Communication Matters

Stroke Recovery: A Whole Life Approach

Alicia Verhovitz, M.A., CCC-SLP | Posted on October 29, 2021

iStock-CROPWelcome to the first of a blog series on stroke recovery resource information from Cleveland Hearing & Speech Center (CHSC). Topics of the series include first action steps following a stroke, benefits of speech therapy, communication strategies, tips for caregivers, and much more.


Current statistics show one in four people over the age of 25 will have a stroke at some point in their lives. However, approximately 80% of strokes can be prevented with healthy lifestyle changes.*


After having a stroke, a person may experience problems with speaking, movement, thinking, memory, behavioral control, judgment, safety awareness, and even swallowing. This makes completing basic activities of daily living (such as household chores and self-care) very difficult. Often, rehabilitation services and therapy are recommended to assist with regaining and relearning these skills. 


The first 3 months following a stroke are vital for recovery. During this time, the brain will have increased neuroplasticity, or the ability to adjust and learn new information. This period is critical for seeing gains in skill recovery by participating in speech therapy, occupational therapy, and physical therapy sessions. It may take time but consistency is key. 

At CHSC, we take a whole life, personal approach to stroke recovery - prioritizing individual goals and lifestyles. We know that communication is an essential piece to the whole puzzle of stroke recovery. Together, we strategize methods to increase the quality of life and enhance each person’s ability to participate in activities that are important to them.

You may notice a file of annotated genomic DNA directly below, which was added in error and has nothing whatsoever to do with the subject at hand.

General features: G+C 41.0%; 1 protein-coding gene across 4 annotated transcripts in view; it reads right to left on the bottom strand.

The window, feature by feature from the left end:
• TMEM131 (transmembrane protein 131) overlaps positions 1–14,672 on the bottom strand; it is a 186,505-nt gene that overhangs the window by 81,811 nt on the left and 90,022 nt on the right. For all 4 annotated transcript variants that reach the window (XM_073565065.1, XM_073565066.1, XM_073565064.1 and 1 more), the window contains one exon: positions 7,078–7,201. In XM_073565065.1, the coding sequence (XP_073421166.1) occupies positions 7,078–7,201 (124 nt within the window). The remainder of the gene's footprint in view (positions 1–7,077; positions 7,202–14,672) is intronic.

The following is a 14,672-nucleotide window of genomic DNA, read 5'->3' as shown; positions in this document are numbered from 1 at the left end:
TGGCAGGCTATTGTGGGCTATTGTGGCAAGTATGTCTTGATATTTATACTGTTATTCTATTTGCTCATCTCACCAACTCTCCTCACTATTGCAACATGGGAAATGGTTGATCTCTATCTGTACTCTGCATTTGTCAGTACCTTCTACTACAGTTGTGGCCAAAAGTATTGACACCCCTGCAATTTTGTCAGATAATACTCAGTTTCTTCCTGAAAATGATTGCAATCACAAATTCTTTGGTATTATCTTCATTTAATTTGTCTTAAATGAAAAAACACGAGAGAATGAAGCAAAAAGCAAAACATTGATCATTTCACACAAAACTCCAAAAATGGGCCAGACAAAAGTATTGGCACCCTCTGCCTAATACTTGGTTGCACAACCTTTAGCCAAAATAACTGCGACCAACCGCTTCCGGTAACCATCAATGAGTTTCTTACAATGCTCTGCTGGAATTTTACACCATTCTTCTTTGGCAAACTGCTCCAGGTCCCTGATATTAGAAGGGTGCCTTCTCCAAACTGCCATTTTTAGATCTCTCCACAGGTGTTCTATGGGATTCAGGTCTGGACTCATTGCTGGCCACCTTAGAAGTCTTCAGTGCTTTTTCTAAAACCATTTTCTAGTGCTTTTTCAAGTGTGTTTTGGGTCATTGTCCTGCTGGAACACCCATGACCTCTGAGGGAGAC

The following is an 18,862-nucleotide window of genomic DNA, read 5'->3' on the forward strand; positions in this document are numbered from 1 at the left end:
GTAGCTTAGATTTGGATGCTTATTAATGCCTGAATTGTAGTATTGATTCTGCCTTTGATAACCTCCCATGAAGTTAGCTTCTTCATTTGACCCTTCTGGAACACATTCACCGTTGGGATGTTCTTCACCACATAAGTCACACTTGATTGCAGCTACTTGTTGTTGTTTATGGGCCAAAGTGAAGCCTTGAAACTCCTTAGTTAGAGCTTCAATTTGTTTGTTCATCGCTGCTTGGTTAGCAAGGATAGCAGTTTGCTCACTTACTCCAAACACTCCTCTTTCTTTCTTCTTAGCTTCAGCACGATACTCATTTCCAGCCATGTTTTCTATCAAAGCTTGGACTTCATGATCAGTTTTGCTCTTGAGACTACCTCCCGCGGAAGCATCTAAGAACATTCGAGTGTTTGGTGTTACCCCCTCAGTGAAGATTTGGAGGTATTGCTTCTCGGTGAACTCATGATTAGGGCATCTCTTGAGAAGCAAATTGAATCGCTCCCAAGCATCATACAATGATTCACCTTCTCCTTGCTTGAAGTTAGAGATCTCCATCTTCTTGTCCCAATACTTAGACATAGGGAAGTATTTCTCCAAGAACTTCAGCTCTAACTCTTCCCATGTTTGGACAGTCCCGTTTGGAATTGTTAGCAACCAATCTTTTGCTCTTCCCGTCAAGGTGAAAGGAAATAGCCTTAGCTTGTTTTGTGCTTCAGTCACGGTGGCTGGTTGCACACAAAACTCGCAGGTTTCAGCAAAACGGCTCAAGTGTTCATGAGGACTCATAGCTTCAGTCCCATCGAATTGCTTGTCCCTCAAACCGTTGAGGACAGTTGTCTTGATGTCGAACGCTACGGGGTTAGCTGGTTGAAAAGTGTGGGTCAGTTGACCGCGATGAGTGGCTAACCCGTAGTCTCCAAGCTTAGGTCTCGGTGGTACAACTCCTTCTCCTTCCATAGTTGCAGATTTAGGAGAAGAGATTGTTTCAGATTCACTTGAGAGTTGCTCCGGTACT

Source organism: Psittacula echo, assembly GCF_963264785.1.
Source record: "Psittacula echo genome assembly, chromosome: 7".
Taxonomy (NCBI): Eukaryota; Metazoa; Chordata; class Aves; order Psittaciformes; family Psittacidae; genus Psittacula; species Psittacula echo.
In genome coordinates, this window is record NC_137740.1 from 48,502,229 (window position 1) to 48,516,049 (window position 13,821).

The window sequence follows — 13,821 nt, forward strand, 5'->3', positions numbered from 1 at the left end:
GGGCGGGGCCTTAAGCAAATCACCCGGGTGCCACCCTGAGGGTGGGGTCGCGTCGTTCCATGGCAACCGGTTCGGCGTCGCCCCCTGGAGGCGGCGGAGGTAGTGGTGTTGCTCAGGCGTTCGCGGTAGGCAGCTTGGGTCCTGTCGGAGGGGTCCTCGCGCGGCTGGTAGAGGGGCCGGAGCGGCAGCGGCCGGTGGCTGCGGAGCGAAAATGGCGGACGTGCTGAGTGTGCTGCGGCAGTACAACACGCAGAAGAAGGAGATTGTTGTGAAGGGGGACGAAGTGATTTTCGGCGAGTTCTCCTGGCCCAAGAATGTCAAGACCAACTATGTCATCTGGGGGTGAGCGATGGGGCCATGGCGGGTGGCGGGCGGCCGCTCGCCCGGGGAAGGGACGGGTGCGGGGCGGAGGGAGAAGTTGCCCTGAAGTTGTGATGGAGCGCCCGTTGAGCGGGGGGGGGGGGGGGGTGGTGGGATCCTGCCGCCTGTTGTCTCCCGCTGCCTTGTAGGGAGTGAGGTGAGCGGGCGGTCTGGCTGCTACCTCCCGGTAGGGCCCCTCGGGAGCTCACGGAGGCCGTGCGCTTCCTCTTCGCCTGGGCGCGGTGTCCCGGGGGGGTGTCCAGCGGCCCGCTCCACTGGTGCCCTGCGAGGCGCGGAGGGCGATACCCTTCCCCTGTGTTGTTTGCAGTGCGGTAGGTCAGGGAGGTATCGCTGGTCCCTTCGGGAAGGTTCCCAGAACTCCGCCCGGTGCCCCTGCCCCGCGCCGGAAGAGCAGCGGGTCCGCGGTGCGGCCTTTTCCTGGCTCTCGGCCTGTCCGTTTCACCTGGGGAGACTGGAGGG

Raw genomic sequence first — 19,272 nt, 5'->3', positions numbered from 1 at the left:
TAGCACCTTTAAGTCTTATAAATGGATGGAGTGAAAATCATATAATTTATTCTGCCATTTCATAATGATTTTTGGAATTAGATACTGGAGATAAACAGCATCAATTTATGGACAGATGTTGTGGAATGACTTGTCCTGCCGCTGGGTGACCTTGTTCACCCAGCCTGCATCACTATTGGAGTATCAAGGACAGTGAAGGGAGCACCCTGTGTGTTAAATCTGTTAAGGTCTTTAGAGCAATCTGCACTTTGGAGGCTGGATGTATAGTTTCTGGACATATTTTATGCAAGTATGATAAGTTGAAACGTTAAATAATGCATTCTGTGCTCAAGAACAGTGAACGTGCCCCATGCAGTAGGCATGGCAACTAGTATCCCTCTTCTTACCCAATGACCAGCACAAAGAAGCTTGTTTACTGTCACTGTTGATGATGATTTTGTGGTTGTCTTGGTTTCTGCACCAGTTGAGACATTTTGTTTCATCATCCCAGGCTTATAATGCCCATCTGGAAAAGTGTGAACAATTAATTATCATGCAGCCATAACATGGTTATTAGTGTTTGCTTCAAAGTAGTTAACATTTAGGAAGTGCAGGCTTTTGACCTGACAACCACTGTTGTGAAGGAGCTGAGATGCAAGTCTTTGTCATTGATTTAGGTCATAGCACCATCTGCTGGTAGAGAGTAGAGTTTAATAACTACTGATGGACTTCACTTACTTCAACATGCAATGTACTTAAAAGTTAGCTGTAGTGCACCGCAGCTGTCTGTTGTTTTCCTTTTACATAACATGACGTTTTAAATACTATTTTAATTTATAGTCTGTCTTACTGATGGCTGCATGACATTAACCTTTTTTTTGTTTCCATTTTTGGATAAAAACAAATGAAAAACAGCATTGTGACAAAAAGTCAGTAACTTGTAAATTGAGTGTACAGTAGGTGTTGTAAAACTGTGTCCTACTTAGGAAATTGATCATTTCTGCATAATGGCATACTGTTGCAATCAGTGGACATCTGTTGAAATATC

We offer individual therapy services to address a variety of difficulties experienced after a stroke. We focus on building a treatment plan together with the client, their family, and caregivers to enhance their quality of life. A ‘whole life approach’ means we focus on providing therapy related to the things in life that are important to each person. If someone enjoys baking, we work on ways to create recipe cards that are easier to access. If someone has difficulty speaking and communicating in their current job - or when applying for a new one - we create a script for practice. Our primary goal is to enhance communication and participation in activities that are meaningful to each individual.

Northeast Ohio Adults Communicating Together (NEO-ACT)

Offered exclusively at CHSC, NEO-ACT is a free, grant-funded program that offers a weekly book club and communication and support group for stroke survivors. The program incorporates communication techniques and is an extension of support to traditional therapy.


Tags: Speech, Language, Communication, Support, Stroke, Caregiving, Brain Injury, Voice, talking, Speech therapy, Stroke recovery



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